Rights

Digital Rights Bodies Warn Against Use of Facial Recognition Technology in Vaccination Drive

The Internet Freedom Foundation has noted, "FRT deployment would result in a drastic change in existing government policy for an inclusive rollout of the vaccination process."

New Delhi: Ten human rights and digital rights organisations and over 150 individuals have signed a statement by the Internet Freedom Foundation that has alerted against the use of facial recognition technology in the Centre’s process of vaccinating India’s population.

IFF warns that in a recent interview given to ThePrint, National Health Authority chief Dr. R.S. Sharma, who was earlier chief of the Unique Identification Authority of India (UIDAI) – the Aadhaar number issuing body – said that India could move towards using facial recognition technology (FRT) along with the Aadhaar to authenticate people before giving them shots.

“Aadhaar-based facial recognition system could soon replace biometric fingerprint or iris scan machines at Covid-19 vaccination centres across the country in order to avoid infections,” Sharma reportedly said.

IFF notes that Sharma had later clarified that such a move will not be made mandatory even if it graduates from the pilot stage in Jharkhand.

Also read: We Need to Ban Facial Recognition Altogether, Not Just Regulate Its Use

However, the foundation says that there is still reason to worry once FRT – even if it is not mandatory – comes into play. In its detailed statement, IFF has listed why and how the use of the technology is a severe blow upon privacy.

In addition, it says that FRT cannot be assumed to be 100% accurate, thus affecting the proper dispensation of the shots. “Linking welfare schemes to Aadhaar and its biometric verification system has caused mass exclusions, and has even led to starvation deaths,” the statement notes.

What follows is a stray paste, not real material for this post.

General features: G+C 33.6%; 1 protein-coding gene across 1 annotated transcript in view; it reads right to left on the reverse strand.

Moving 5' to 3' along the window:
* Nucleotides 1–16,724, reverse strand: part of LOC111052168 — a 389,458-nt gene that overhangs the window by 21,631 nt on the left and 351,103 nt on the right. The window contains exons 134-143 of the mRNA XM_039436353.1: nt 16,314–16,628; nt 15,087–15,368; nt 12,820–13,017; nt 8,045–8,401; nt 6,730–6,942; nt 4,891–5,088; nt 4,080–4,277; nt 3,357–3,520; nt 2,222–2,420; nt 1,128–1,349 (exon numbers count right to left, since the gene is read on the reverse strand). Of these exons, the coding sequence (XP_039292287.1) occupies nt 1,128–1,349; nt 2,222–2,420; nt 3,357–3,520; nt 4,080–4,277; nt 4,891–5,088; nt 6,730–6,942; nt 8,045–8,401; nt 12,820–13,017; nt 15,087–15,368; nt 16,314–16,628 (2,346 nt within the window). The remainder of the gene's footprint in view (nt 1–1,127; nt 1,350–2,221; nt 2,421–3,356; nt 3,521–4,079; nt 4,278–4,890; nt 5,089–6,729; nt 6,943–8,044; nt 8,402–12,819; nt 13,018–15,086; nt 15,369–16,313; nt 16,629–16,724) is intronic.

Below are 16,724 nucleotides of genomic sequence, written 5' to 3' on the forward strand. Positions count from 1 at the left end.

IFF also says that while the health ministry had earlier said that the Aadhaar itself was not mandatory for the vaccine, it later released fresh guidelines saying that it was the “preferred” mode of verification. IFF cites what public interest technologist Anivar Aravind first pointed out on Twitter – that the vaccination registration platform CoWIN was offering no option to sign up for another form of identity verification if a person had initially given an Aadhaar number.

The statement by IIF is reproduced in full below: 

The undersigned human rights and digital rights organisations and individuals, including those from the public health community express their deep concern on the National Health Authority’s plans to use facial recognition for “contactless” COVID-19 vaccine delivery. Facial recognition technologies (FRT) pose a grave threat to human rights, including privacy, and are being rolled out in the absence of a valid legal basis. We recognise that the timely and efficient delivery of vaccines is vital. However, the use of facial recognition for authentication does little to ensure this, and will in addition put in place rights-infringing technologies that enable mass surveillance and the erosion of fundamental rights.

The unchecked rollout of FRTs increases the risk of unchecked government surveillance, and mission creep. Evidence has shown that FRTs are not accurate and linking this untested technology to the vaccination roll-out will only exclude persons from the vaccine delivery system.

R.S. Sharma, the current head of the National Health Authority, and former chief of UIDAI said in a recent statement that  the “Aadhaar-based facial recognition system could soon replace biometric fingerprint or iris scan machines at Covid-19 vaccination centres across the country in order to avoid infections.” This has given rise to considerable concern and anxiety for many who are yet to be vaccinated. FRT deployment would result in a drastic change in existing government policy for an inclusive rollout of the vaccination process. As per stated government policy, note that biometric authentication is not currently being used in the vaccination process. As the Ministry of Health and Family Welfare clarified in the Lok Sabha, Aadhaar is not mandatory to receive the vaccine, and the ICMR’s guidelines on the vaccination process are clear that multiple forms of ID will be accepted.

FRTs pose an alarming threat of exclusion, harms to privacy, with a high likelihood of function creep.